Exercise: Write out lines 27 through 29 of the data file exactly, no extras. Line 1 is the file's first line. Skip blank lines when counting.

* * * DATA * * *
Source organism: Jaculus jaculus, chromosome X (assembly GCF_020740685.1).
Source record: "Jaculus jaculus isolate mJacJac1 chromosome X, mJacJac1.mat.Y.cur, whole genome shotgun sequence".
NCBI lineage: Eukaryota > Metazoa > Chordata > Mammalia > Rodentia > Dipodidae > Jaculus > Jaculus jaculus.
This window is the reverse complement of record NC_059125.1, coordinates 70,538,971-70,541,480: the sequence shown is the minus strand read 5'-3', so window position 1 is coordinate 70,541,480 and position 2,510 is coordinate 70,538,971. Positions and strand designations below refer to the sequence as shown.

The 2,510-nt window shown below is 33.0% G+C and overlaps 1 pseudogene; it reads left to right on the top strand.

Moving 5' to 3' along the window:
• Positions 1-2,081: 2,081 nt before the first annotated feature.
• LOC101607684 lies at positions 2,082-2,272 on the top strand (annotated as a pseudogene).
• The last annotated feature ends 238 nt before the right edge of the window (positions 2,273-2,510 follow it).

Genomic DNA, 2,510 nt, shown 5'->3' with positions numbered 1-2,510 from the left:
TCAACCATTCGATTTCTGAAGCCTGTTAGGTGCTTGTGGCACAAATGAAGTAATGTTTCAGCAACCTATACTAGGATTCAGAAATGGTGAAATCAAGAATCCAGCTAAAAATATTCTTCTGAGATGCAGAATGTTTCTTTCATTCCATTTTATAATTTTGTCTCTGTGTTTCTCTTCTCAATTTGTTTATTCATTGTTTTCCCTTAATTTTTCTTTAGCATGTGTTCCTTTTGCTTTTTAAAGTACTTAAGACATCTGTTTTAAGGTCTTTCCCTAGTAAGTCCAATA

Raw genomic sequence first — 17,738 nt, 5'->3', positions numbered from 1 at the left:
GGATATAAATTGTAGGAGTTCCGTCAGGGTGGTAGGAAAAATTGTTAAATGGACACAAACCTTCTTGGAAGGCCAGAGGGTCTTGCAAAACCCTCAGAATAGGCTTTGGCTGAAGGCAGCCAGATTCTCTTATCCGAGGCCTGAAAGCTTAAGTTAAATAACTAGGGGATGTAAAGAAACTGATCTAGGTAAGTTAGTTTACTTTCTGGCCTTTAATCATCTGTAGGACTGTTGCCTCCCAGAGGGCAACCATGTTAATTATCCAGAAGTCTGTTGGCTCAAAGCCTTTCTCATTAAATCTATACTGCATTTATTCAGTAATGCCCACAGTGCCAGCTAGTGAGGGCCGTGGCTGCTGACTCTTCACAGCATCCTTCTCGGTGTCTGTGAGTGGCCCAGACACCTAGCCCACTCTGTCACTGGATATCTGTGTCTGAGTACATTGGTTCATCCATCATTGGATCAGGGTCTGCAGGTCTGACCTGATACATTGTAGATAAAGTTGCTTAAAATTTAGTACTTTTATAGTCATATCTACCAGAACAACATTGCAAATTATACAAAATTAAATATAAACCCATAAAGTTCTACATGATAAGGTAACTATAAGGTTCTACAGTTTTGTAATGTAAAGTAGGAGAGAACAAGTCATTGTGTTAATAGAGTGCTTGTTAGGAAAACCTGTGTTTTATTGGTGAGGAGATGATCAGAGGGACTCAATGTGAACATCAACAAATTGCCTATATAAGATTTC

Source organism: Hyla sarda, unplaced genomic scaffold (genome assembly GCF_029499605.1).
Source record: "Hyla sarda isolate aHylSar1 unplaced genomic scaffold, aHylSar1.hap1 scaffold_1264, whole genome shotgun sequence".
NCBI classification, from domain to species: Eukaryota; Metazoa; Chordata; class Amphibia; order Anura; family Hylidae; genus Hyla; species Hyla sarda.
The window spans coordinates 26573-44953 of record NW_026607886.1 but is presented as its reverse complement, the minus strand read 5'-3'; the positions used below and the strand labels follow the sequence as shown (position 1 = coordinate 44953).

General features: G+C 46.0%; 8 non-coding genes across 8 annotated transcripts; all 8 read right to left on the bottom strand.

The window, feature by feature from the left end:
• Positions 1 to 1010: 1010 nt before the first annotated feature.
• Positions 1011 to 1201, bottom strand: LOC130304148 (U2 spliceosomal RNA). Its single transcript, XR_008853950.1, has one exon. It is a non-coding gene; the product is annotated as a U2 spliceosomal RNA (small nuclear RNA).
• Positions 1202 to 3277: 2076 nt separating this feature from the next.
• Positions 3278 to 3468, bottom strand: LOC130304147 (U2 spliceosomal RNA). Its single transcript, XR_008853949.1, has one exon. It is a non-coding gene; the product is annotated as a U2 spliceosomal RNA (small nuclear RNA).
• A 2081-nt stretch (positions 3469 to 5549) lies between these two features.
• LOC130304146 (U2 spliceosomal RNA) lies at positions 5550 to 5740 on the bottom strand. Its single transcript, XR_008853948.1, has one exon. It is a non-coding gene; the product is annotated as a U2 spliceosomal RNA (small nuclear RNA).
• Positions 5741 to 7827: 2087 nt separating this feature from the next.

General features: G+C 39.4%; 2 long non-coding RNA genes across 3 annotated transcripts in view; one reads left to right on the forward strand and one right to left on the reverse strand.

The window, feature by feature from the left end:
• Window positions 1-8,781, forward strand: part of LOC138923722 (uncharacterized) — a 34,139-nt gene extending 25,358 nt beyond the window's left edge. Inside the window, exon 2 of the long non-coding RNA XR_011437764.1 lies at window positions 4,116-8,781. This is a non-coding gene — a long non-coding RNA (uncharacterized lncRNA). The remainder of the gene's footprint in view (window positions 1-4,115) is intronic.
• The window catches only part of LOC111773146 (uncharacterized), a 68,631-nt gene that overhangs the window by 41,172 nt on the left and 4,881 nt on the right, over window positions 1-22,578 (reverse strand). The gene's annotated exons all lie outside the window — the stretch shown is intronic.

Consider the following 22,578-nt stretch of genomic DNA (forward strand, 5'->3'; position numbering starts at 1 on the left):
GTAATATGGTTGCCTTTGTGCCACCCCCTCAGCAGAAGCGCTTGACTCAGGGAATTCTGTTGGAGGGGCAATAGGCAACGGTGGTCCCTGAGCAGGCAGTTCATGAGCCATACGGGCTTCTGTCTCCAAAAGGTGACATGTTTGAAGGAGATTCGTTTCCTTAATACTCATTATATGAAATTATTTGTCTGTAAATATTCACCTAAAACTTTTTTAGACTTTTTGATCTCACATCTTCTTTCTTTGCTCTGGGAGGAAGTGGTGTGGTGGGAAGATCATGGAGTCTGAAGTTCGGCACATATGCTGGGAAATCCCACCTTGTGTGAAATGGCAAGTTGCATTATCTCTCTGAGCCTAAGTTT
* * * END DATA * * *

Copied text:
General features: G+C 39.4%; 2 long non-coding RNA genes across 3 annotated transcripts in view; one reads left to right on the forward strand and one right to left on the reverse strand.

The window, feature by feature from the left end:
• Window positions 1-8,781, forward strand: part of LOC138923722 (uncharacterized) — a 34,139-nt gene extending 25,358 nt beyond the window's left edge. Inside the window, exon 2 of the long non-coding RNA XR_011437764.1 lies at window positions 4,116-8,781. This is a non-coding gene — a long non-coding RNA (uncharacterized lncRNA). The remainder of the gene's footprint in view (window positions 1-4,115) is intronic.